There are many different angles to this hobby I call Internet reviewing. There are those of us who take it way too seriously and review everything we can get our hands on in order to have a greater opportunity to increase our rank. Then there are the people who just want to use it as a means of getting the word out on things they've enjoyed. I started out in that camp.Is what we've said in the past really all that unreasonable? What am I missing?
Among those who take things way too seriously are the Harriet Klausner Appreciation Society. Now I have no love of Amazon's #1 reviewer. Her "reviews" aren't helpful and are getting sloppier by the month. And a little mocking of her rather major mistakes is fun. The group is also on the lookout for other major cheats on the site. However, these people will take on anyone that doesn't live up to their standards. They also only allow comments from people who have been approved, so their site is nothing but an echo chamber of their own wisdom. And one of their biggest issues is people who only post positive reviews.
Yesterday, they had a post up linking to a blog of an Amazon reviewer who only posts positive reviews. His reasoning? He doesn't want to spend any more time thinking about something he didn't enjoy. Naturally, they were all over this, stating that he has just proved he's nothing but a shill who can be bought by publishers. How they can know him that well from some reviews and a blog post is beyond me. [...]
My response to this guy: Of course if you've posted fifty reviews in ten years and they happen to be all positive, it's entirely OK -- you probably read many more books than you've reviewed, some of the books you've read turned out not so good but you didn't want to bother reviewing them: fine. At least it's not impossible! (Having said that, I think your credibility with the reading public -- as compared with the publishing community ;-) -- would only grow if in addition to praising the books you liked, you'd warn your readers about those you didn't. But let's set this aspect aside for now.) This is not the kind of reviewer we're talking about.
Our heroes are reviewers who review multiple books a day, every day, with an overall record of thousands of books, all of them five stars. In such cases we cannot reasonably assume that they've read many more books than those they've reviewed. In fact, it's impossible to believe that they've read what they've reviewed to begin with, but let's set this aside for a second and pretend we don't question their superhumanly massive reading program: let's just ask whether is it possible that one's total reading (of such size!) has been exclusevly on the four/five-star level? One wishes... This is a rhetorical question.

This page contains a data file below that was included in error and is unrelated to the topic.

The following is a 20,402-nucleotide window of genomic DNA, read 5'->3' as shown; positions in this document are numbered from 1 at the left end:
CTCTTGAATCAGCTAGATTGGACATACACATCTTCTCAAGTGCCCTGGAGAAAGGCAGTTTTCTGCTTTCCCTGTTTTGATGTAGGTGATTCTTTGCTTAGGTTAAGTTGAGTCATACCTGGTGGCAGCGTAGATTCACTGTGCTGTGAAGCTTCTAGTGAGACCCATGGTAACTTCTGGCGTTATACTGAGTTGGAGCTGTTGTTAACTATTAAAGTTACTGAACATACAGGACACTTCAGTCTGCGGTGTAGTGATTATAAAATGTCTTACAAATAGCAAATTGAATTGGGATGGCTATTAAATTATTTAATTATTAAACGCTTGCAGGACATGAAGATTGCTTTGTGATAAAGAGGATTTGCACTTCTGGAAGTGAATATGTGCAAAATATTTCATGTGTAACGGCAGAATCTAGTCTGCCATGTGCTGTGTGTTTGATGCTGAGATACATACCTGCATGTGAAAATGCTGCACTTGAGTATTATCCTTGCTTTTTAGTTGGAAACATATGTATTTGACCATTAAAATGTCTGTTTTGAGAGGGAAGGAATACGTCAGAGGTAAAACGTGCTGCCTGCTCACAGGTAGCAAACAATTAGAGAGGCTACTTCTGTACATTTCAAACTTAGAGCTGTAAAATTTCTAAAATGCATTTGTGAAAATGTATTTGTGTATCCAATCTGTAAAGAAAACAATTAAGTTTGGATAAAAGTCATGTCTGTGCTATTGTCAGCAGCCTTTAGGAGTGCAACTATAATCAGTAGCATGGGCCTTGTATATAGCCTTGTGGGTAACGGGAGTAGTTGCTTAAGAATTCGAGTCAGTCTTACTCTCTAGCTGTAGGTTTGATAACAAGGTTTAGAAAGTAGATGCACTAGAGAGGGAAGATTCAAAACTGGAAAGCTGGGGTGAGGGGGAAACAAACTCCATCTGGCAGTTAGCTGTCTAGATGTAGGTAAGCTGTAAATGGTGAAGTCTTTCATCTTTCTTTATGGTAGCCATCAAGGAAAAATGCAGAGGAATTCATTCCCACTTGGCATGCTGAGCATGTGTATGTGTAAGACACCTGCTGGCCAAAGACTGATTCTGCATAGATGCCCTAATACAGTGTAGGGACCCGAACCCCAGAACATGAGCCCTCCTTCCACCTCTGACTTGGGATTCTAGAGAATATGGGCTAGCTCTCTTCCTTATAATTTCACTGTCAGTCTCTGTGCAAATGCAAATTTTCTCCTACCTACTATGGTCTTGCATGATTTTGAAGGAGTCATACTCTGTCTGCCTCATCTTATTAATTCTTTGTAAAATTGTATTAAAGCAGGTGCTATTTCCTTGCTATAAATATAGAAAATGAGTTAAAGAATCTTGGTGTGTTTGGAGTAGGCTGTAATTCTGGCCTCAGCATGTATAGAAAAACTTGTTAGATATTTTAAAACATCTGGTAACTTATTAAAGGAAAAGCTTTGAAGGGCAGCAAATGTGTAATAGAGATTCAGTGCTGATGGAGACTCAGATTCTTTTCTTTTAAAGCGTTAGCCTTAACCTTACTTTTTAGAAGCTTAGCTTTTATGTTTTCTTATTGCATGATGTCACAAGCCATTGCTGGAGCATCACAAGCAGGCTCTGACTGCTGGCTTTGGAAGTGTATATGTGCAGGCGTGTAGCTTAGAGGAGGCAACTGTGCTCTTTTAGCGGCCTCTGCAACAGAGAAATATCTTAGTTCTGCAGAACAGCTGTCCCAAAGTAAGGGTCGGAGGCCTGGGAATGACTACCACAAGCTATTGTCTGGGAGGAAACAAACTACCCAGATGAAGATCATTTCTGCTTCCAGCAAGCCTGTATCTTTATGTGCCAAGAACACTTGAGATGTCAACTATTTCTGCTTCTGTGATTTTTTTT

There's more fraud in the quoted post above. Let's take it apart piece by piece:
However, these people will take on anyone that doesn't live up to their standardsWhere did this come from? Did we publish any standards? Any examples of someone we 'took on' w/o a clear easily observable reason? Who'd that be? Harriet? W.Boudville? Gunny?
Moving on (this one's a favourite with certain people
Now I have no love of Amazon's #1 reviewer. Her "reviews" aren't helpful and are getting sloppier by the month.The quality of her reviews is irrelevant! Instead, it's the quantity and ratings, meaning: (a) no one can read that many books (several reviews a day on average, what was it, five or seven? That would imply she reads at least that much, and this alone is more than even she herself claims to be able to read -- and then why would anyone believe what she says ?) and (b) all reviews are five stars. Both (a) and (b) are impossible: the former by itself, and the latter in combination with the former.
Why worry about the quality of her reviews (though it's dismal -- although, contrary to the quoted commenter's words, it doesn't get worse: it's always been the same, i.e. preposterous crap, which fits the picture, but is immaterial in our discussion).
The point is, even if her reviews were fantastic she'd still be an obvious, in-your-face fraud. And all attempts to turn discussion away from the sheer impossibility of what she's doing to almost irrelevant issues like quality of her reviews, is a sign of either stupidity or disingenuousness. Any bona-fide reviewer is welcome to write, literarily speaking, as bad a review as he wants. Bona-fide, I said.